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China’s GDP forecast to grow by 4.3%


The World Bank has forecast that China’s economy will grow by 4.3 percent this year, then rise by 5 percent in 2024, the first major projection made after the country entered a new phase of COVID-19 response.

Following the developments in the COVID-19 situation, the increase in vaccination levels and extensive virus control and prevention experiences, China’s health authorities downgraded the management of COVID-19 from Class A to Class B on Jan 8.

“Growth in China is projected to strengthen in 2023 as pandemic-related restrictions ease,” the World Bank said in its Global Economic Prospects report, released on Tuesday.

The semiannual report predicts that the expansion of GDP is set to slow in all major economies and regions, except China.

For example, growth in the United States is set to fall to 0.5 percent in 2023, which will be 1.9 percentage points below previous forecast and the weakest performance outside of official recessions since 1970, the World Bank said.

For the eurozone, flat GDP growth is expected, which was also a downward revision of 1.9 percentage points. The projected growth of 4.3 percent for China in 2023 is 0.9 percentage point lower than the forecast the World Bank made half a year ago.

Globally, growth is slowing sharply in the face of elevated inflation, higher interest rates, reduced investment and disruptions caused by the conflict in Ukraine, with the growth in 2023 expected to slow to 1.7 percent from the 3 percent forecast six months ago.

That would be the third-worst performance in nearly three decades, overshadowed only by the 2009 and 2020 global recessions, according to the World Bank.

In November last year, weeks before China shifted its epidemic control focus from preventing infections to treating severe cases, the International Monetary Fund predicted that China’s economy will grow 4.4 percent in 2023.

That figure is 1.7 percentage points higher than the projected global average of 2.7 percent, according to the IMF’s World Economic Outlook.

The World Bank noted that its baseline projections assume an uneven reopening in China, accompanied by recurring COVID-19 outbreaks and economic disruptions, which it says could reduce China’s growth relative to the baseline by 0.5 percentage point.

“There may be positive surprises to China’s economic outlook. This includes an orderly easing of mobility restrictions followed by a strong release of pent-up demand for consumption and services,” the report said.

A quicker-than-expected recovery in the country’s real estate sector is another upside possibility, it added.

What the World Bank expects as “positive surprises” seem to have found solid footing to become a reality on the ground in China, which has kicked off a 40-day holiday travel period, starting on Saturday through Feb 15.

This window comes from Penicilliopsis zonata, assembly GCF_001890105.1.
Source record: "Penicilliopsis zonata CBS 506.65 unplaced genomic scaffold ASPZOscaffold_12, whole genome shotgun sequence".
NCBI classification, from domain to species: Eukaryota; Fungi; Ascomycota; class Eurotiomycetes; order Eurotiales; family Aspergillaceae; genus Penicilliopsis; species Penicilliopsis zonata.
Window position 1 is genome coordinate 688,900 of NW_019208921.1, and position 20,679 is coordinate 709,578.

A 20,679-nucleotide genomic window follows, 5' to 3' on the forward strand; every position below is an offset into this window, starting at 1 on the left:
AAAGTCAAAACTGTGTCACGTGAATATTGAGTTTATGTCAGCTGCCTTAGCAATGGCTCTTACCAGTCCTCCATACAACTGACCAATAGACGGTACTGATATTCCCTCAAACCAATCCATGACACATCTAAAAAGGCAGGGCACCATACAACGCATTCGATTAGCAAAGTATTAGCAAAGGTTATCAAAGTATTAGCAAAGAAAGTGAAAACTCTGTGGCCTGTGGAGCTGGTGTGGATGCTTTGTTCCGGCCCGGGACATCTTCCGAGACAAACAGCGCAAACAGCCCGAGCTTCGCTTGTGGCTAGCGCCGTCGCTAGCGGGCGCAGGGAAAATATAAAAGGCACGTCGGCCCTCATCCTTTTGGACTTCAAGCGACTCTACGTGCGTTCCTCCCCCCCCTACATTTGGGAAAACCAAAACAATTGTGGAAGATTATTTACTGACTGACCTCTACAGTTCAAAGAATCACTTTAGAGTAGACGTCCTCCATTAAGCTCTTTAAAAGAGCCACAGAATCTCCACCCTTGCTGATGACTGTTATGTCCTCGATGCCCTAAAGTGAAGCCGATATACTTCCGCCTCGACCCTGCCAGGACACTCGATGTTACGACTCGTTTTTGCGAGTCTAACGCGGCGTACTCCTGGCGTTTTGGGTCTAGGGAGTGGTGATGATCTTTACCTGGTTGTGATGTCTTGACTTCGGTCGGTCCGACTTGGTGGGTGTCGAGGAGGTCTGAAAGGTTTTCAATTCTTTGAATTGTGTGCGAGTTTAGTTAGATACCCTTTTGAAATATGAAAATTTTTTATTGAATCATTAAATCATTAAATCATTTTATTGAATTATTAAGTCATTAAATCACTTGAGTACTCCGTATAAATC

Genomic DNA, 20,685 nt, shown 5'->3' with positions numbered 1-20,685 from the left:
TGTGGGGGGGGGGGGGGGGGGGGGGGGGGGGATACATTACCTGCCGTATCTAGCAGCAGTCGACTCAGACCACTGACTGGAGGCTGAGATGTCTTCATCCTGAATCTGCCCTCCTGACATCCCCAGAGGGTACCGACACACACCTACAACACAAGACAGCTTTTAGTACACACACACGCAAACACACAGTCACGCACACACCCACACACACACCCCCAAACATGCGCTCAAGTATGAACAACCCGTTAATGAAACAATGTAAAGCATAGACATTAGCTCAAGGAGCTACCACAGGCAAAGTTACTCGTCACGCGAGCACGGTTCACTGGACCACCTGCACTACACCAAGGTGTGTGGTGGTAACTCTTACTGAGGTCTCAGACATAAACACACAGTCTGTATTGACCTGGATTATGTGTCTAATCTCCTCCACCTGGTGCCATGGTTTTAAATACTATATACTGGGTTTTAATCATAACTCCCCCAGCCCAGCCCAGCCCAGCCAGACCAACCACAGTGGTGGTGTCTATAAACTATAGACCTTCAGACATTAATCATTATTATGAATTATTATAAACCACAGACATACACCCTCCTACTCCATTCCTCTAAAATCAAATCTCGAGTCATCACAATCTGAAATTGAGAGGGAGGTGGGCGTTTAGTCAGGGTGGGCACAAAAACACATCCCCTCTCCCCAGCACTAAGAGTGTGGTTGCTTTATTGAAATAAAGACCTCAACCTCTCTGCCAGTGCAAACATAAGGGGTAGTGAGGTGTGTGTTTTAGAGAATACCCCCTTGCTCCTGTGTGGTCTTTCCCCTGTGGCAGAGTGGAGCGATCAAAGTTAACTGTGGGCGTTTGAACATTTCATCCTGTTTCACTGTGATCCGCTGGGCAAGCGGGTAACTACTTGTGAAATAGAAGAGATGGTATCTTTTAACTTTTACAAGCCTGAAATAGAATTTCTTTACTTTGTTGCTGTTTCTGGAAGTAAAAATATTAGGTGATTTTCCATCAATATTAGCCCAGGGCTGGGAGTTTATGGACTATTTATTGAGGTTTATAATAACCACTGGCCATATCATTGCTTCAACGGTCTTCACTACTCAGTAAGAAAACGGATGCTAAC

Guo Shuqing, chairman of the China Banking and Insurance Regulatory Commission, said that China will make its prudent monetary policy more targeted and effective to facilitate the overall recovery and improvement of its economy.

“Converting the current total income into consumption and investment to the maximum extent possible is key to faster economic recovery and high-quality growth, and financial services have a lot to offer in the process,” Guo was quoted by Xinhua News Agency as saying on Sunday.

The annual Central Economic Work Conference, held in Beijing in mid-December, has made arrangements to defuse and prevent risks in the realty sector and ensure its healthy development, highlighting the principle that “housing is for living in, not for speculation”.

The meeting, which set the economic tone for 2023, also reaffirmed the country’s resolve on opening up at a higher level, including by ramping up efforts to widen market access and promote the opening-up of modern services industries.

Gary Hufbauer, a senior fellow and trade expert at the Peterson Institute for International Economics, said that he expects Chinese business activities to intensify in the international market.

“There’s no evidence that China is walking away from foreign markets,” Hufbauer told China Daily. “I expect Chinese production and exports to pick up in 2023.”

Jan Hatzius, chief economist at Goldman Sachs, said on Wednesday that economists at the financial institution expect a “kind of V-shaped recovery” in the Chinese economy as has been seen in many other economies affected by COVID-19.

Hatzius said at a webinar hosted by the Atlantic Council that they have a 5.2 percent growth forecast for China this year.

He said the sharp acceleration does not mean that the long-term economic issues and challenges in demographics and the property market have gone away.

“I expect property activity to come down very substantially during the coming decades; that’s going to be a long-lasting drag. Notwithstanding that, I think in the short term, we can see a pretty strong recovery,” he said.

Source: Hellenich Shipping